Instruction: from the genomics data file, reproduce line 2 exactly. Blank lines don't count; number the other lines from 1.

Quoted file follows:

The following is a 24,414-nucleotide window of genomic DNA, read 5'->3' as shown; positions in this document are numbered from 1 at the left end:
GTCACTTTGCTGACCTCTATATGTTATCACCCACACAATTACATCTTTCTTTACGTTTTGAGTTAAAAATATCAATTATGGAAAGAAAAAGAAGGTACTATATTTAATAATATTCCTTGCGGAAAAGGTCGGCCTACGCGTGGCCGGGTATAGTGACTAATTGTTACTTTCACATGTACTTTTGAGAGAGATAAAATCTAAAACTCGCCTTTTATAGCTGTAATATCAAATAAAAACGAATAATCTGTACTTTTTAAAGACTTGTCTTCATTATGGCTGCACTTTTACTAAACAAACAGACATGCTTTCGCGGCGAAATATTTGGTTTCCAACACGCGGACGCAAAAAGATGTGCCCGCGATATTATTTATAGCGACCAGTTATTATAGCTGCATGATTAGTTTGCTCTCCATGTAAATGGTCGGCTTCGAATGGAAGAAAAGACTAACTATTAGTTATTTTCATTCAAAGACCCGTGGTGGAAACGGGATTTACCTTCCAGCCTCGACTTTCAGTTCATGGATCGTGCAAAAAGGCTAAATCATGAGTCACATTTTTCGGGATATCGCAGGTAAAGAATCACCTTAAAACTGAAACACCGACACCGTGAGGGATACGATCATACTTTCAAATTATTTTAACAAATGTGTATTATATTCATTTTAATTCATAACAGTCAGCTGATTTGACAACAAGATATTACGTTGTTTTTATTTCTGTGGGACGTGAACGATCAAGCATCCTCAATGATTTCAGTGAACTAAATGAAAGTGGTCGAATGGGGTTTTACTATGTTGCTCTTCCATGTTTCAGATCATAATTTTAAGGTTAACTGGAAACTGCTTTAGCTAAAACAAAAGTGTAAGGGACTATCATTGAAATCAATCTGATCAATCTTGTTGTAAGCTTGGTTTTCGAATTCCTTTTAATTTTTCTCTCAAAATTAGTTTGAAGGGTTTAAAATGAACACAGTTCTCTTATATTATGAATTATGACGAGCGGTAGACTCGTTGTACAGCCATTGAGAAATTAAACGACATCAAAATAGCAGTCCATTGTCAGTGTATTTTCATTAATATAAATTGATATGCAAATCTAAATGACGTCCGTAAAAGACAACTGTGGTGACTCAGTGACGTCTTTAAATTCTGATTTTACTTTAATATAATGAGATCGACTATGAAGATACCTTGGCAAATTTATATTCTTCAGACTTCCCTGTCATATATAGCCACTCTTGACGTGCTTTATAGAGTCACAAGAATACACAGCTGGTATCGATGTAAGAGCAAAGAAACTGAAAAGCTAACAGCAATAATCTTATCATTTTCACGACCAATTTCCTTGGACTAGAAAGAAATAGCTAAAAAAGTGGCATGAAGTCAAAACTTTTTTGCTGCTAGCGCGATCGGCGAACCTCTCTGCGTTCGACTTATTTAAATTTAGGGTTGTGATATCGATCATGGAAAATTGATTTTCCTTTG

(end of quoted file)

GTCACTTTGCTGACCTCTATATGTTATCACCCACACAATTACATCTTTCTTTACGTTTTGAGTTAAAAATATCAATTATGGAAAGAAAAAGAAGGTACTATATTTAATAATATTCCTTGCGGAAAAGGTCGGCCTACGCGTGGCCGGGTATAGTGACTAATTGTTACTTTCACATGTACTTTTGAGAGAGATAAAATCTAAAACTCGCCTTTTATAGCTGTAATATCAAATAAAAACGAATAATCTGTACTTTTTAAAGACTTGTCTTCATTATGGCTGCACTTTTACTAAACAAACAGACATGCTTTCGCGGCGAAATATTTGGTTTCCAACACGCGGACGCAAAAAGATGTGCCCGCGATATTATTTATAGCGACCAGTTATTATAGCTGCATGATTAGTTTGCTCTCCATGTAAATGGTCGGCTTCGAATGGAAGAAAAGACTAACTATTAGTTATTTTCATTCAAAGACCCGTGGTGGAAACGGGATTTACCTTCCAGCCTCGACTTTCAGTTCATGGATCGTGCAAAAAGGCTAAATCATGAGTCACATTTTTCGGGATATCGCAGGTAAAGAATCACCTTAAAACTGAAACACCGACACCGTGAGGGATACGATCATACTTTCAAATTATTTTAACAAATGTGTATTATATTCATTTTAATTCATAACAGTCAGCTGATTTGACAACAAGATATTACGTTGTTTTTATTTCTGTGGGACGTGAACGATCAAGCATCCTCAATGATTTCAGTGAACTAAATGAAAGTGGTCGAATGGGGTTTTACTATGTTGCTCTTCCATGTTTCAGATCATAATTTTAAGGTTAACTGGAAACTGCTTTAGCTAAAACAAAAGTGTAAGGGACTATCATTGAAATCAATCTGATCAATCTTGTTGTAAGCTTGGTTTTCGAATTCCTTTTAATTTTTCTCTCAAAATTAGTTTGAAGGGTTTAAAATGAACACAGTTCTCTTATATTATGAATTATGACGAGCGGTAGACTCGTTGTACAGCCATTGAGAAATTAAACGACATCAAAATAGCAGTCCATTGTCAGTGTATTTTCATTAATATAAATTGATATGCAAATCTAAATGACGTCCGTAAAAGACAACTGTGGTGACTCAGTGACGTCTTTAAATTCTGATTTTACTTTAATATAATGAGATCGACTATGAAGATACCTTGGCAAATTTATATTCTTCAGACTTCCCTGTCATATATAGCCACTCTTGACGTGCTTTATAGAGTCACAAGAATACACAGCTGGTATCGATGTAAGAGCAAAGAAACTGAAAAGCTAACAGCAATAATCTTATCATTTTCACGACCAATTTCCTTGGACTAGAAAGAAATAGCTAAAAAAGTGGCATGAAGTCAAAACTTTTTTGCTGCTAGCGCGATCGGCGAACCTCTCTGCGTTCGACTTATTTAAATTTAGGGTTGTGATATCGATCATGGAAAATTGATTTTCCTTTG